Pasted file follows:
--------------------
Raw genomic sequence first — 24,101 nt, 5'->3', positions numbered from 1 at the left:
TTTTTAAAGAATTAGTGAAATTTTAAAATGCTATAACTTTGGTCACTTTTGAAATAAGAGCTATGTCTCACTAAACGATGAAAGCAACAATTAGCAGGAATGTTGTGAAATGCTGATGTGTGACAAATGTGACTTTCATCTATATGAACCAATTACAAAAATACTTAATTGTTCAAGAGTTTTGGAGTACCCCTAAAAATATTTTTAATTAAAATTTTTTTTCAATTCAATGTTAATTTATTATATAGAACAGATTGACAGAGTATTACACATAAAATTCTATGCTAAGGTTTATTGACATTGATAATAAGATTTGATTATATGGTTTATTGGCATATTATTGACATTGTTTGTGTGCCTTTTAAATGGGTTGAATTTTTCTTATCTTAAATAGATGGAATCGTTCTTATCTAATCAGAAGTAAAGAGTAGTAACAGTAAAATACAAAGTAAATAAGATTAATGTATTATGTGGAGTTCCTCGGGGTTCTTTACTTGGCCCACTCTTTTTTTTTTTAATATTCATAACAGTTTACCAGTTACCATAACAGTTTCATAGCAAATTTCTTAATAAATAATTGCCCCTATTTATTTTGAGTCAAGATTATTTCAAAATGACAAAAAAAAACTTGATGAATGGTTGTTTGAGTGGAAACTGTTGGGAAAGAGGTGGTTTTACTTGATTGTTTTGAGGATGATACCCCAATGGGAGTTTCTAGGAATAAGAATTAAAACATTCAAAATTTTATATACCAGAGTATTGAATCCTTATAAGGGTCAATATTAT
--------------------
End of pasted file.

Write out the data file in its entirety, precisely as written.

Raw genomic sequence first — 24,101 nt, 5'->3', positions numbered from 1 at the left:
TTTTTAAAGAATTAGTGAAATTTTAAAATGCTATAACTTTGGTCACTTTTGAAATAAGAGCTATGTCTCACTAAACGATGAAAGCAACAATTAGCAGGAATGTTGTGAAATGCTGATGTGTGACAAATGTGACTTTCATCTATATGAACCAATTACAAAAATACTTAATTGTTCAAGAGTTTTGGAGTACCCCTAAAAATATTTTTAATTAAAATTTTTTTTCAATTCAATGTTAATTTATTATATAGAACAGATTGACAGAGTATTACACATAAAATTCTATGCTAAGGTTTATTGACATTGATAATAAGATTTGATTATATGGTTTATTGGCATATTATTGACATTGTTTGTGTGCCTTTTAAATGGGTTGAATTTTTCTTATCTTAAATAGATGGAATCGTTCTTATCTAATCAGAAGTAAAGAGTAGTAACAGTAAAATACAAAGTAAATAAGATTAATGTATTATGTGGAGTTCCTCGGGGTTCTTTACTTGGCCCACTCTTTTTTTTTTTAATATTCATAACAGTTTACCAGTTACCATAACAGTTTCATAGCAAATTTCTTAATAAATAATTGCCCCTATTTATTTTGAGTCAAGATTATTTCAAAATGACAAAAAAAAACTTGATGAATGGTTGTTTGAGTGGAAACTGTTGGGAAAGAGGTGGTTTTACTTGATTGTTTTGAGGATGATACCCCAATGGGAGTTTCTAGGAATAAGAATTAAAACATTCAAAATTTTATATACCAGAGTATTGAATCCTTATAAGGGTCAATATTAT